Reducing air pollution has important health benefits — but it can also have an unusual impact on the environment.
A new study from the National Oceanic and Atmospheric Administration (NOAA), recently published in the journal Science Advances, examined how particulate air pollution, or aerosols, and climate change have affected tropical cyclones over the past 40 years.
The results were surprising.
“Reducing air pollution does not always decrease the risk of hazards from tropical cyclones,” said Hiroyuki Murakami, a physical scientist at NOAA’s Geophysical Fluid Dynamics Laboratory and study author.
From 1980 to 2020, Europe and North America reduced particulate air pollution from automotive and energy industries. This resulted in an estimated 50 percent drop in the concentration of particulate air pollution, which has had a significant impact on water temperatures in the tropical Atlantic Ocean basin and the development of tropical cyclones, per NOAA.
“Particulate matter and water temperatures are linked, in this case, by the parasol effect,” said Dr. Boris Quennehen, lead atmospheric scientist at Plume Labs, a company acquired by AccuWeather earlier this year. Particulate matter (PM), also known as aerosols, is a mix of fine dust and tiny liquid droplets. It can come from natural sources, such as sand, wildfires, volcanic eruptions, sea salts or human activities, like fire or explosion.
“The PM parasol effect means that a part of the sunlight is reflected [or] trapped by particles and thus can’t reach the surface as it would have if particles weren’t there,” said Quennehen, who was not involved in the new study. “Less sunlight reaching the surface means less energy and thus lower temperature. Less particulate matter means less reflection, thus warmer waters.”
Warm water temperatures above 80 degrees F are one of the key ingredients in the formation of a tropical cyclone. Given the parasol effect, water temperatures in the tropical Atlantic Ocean basin are warming, creating ideal breeding grounds for tropical development.
“A warming Atlantic Ocean has been a key ingredient to a 33 percent increase in the number of tropical cyclones during this 40-year period,” said Murakami.
Moreover, there has been an increase in temperature in the middle-to-high latitudes in the Northern Hemisphere from the decreased amount of pollution, according to the study. This has resulted in a steady poleward movement of the jet stream from the tropics toward the Arctic, which has led to weaker winds in the upper troposphere in the tropical Atlantic Ocean basin.
Wind speeds gradually strengthen and sometimes change direction from the lower troposphere, which is closest to the surface of the Earth, to the upper troposphere, which is about 10 to 12 miles from the surface of the Earth in the tropical Atlantic basin. This difference between wind speed and direction and height is defined as wind shear.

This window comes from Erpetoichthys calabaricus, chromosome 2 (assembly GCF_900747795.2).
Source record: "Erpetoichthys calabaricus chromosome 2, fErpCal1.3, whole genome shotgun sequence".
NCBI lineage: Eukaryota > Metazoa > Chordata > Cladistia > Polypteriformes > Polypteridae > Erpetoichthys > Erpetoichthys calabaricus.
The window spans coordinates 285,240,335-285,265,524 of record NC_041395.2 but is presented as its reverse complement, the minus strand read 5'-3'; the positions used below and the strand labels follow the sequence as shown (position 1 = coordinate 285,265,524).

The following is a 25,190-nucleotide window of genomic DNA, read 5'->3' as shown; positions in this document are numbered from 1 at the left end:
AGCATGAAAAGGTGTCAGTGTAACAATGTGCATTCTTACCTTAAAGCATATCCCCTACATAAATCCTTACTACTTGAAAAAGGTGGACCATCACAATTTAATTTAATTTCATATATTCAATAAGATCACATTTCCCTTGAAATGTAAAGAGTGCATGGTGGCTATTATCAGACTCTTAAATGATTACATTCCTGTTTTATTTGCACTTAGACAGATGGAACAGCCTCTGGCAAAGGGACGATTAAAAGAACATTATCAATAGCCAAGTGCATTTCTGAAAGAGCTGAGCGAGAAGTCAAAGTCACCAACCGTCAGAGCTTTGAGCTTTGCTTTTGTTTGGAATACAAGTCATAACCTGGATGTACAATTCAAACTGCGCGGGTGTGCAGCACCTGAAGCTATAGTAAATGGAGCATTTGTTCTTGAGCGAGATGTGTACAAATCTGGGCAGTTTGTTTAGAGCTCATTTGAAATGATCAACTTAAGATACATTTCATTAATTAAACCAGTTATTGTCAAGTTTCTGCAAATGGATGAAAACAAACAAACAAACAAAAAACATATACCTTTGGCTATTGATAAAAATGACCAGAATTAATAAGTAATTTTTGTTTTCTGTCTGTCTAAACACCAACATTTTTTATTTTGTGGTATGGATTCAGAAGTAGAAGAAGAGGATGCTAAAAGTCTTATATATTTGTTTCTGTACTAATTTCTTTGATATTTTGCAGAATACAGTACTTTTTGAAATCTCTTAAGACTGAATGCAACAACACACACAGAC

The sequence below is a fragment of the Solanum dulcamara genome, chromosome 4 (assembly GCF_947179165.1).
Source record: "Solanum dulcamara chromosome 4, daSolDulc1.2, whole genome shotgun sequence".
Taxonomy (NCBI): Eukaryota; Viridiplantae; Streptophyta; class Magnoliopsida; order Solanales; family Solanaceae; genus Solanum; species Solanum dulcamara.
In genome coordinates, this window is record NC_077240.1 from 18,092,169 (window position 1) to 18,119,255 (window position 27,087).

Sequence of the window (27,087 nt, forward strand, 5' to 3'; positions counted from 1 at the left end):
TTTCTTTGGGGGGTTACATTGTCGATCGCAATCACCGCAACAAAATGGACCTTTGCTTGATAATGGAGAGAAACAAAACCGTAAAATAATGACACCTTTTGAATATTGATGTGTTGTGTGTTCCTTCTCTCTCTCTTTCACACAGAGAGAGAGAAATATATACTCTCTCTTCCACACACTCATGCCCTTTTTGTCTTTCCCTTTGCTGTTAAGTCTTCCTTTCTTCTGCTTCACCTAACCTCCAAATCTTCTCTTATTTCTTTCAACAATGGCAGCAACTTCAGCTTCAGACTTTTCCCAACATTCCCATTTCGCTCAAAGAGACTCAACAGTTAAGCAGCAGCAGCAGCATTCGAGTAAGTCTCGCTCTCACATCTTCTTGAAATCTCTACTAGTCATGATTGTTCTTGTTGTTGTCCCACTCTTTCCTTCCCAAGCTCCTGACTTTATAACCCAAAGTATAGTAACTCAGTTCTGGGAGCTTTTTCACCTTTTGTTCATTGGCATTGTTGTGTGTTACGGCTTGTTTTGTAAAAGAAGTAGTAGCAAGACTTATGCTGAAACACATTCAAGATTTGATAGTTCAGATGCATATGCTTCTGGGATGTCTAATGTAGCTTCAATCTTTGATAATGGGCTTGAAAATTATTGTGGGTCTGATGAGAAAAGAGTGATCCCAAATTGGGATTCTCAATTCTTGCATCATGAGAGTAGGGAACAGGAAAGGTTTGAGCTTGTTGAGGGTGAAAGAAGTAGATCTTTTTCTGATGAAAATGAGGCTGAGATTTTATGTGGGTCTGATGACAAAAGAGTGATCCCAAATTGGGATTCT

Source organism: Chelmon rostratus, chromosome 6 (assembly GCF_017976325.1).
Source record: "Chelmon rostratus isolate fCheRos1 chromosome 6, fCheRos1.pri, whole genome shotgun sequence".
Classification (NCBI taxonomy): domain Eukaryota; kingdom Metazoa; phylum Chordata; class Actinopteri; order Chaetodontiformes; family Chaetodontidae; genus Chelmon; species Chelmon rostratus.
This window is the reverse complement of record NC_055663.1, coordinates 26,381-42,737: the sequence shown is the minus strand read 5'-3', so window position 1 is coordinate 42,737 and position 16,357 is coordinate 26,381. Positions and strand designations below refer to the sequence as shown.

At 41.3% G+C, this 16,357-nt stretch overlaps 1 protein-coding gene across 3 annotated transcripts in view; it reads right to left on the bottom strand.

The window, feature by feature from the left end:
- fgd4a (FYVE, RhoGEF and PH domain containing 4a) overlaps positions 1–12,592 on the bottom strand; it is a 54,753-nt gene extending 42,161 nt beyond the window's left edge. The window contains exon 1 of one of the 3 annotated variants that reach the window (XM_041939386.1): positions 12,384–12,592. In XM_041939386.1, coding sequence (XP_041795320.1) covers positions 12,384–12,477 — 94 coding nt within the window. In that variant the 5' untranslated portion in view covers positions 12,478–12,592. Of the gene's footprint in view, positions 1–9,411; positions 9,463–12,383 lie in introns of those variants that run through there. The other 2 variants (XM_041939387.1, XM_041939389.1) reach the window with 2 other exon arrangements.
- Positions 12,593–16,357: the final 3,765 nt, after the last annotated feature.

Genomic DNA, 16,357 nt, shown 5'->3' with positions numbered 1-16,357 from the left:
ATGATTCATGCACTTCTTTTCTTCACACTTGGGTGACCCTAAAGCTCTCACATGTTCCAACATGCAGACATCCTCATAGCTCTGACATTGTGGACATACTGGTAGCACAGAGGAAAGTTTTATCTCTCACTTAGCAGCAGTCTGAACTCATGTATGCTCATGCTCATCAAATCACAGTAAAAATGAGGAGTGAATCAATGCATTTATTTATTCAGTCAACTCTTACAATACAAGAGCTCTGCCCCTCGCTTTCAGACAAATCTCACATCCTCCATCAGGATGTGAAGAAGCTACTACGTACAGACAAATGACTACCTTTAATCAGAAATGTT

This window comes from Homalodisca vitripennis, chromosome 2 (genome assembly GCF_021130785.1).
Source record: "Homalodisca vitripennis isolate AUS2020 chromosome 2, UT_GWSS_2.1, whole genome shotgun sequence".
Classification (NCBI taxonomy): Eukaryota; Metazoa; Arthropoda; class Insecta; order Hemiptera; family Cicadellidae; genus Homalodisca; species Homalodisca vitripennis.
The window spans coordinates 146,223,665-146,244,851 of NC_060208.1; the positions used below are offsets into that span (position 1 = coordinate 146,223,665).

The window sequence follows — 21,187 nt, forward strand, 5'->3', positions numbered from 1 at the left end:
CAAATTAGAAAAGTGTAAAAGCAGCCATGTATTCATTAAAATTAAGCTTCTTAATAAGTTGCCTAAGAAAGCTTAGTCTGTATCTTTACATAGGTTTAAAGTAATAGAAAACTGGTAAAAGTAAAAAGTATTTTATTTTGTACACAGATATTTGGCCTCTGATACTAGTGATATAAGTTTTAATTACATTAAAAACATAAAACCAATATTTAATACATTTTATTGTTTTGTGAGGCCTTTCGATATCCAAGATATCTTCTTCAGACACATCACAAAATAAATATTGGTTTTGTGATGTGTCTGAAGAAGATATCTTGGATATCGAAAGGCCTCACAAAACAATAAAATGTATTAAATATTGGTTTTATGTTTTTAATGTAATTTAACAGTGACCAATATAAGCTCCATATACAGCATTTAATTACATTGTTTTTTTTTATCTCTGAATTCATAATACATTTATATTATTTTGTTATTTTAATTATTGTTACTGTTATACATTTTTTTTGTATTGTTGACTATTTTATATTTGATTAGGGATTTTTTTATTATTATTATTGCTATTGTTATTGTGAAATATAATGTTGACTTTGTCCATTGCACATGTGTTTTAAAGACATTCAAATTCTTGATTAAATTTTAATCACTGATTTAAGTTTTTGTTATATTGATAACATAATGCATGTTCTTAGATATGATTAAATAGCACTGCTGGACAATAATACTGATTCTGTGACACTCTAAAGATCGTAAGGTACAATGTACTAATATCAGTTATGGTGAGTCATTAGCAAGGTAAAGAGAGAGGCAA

The weaker winds in the upper troposphere led to an environment with little to no wind shear, which is another key ingredient in tropical cyclone development.
Low wind shear and warm ocean waters are two of the three main ingredients needed to form and sustain a tropical cyclone. The decreased air pollution from North America and Europe over the past 40 years has led to an environment in which these ingredients can flourish, the study said.
On the other side of the world, in the western North Pacific, where strong tropical cyclones are referred to as typhoons, the opposite is occurring. The increase in air pollution in the western North Pacific has been one of several factors that has contributed to a 14 percent decrease in tropical cyclones during the past 40 years, according to the study. Some other factors include natural variability and increased greenhouse gasses.
In East Asia, the increased amount of air pollution has made the land temperature cooler, which has reduced the contrast between the land and ocean temperatures. Without this contrast, the monsoon winds become weaker.
A monsoon is defined as the change in wind direction that can trigger persistent rainfall or long-duration dry weather. In the summer, the westerly Indian monsoon winds converge with trade winds in the western Pacific Ocean, creating tropical cyclones. However, with weaker monsoon winds, a lower number of tropical cyclones have formed over the last four decades, according to Murakami’s research.
Over the 40-year period Murakami examined, there has been a 40 percent increase in the amount of pollution filling the air over the western North Pacific, which has corresponded to a 14 percent decrease in the formation of tropical cyclones, or typhoons.
Without considering other factors, it might seem that adding more particles, or air pollution, to the atmosphere will help reduce the number of tropical cyclones, but such a concept is not practical, said Quennehen.
“Adding more particles in the atmosphere is not a viable solution for the Earth and humankind,” said Quennehen. “More particles means more heath impacts but also ocean acidification, which may lead to the extinction of many marine species.”
“This study indicates that decreasing air pollution leads to an increased risk of tropical cyclones, which is happening in the North Atlantic, and could also happen, if air pollution is rapidly reduced, in Asia,” said Murakami. “The ironic result suggests the necessity of careful policy decision-making in the future that considers the pros and cons of the multiple impacts.”
In the next decade, Murakami predicts increased greenhouse gases will significantly influence tropical cyclones, compared to human-caused particulate air pollution.
Produced in association with AccuWeather.com
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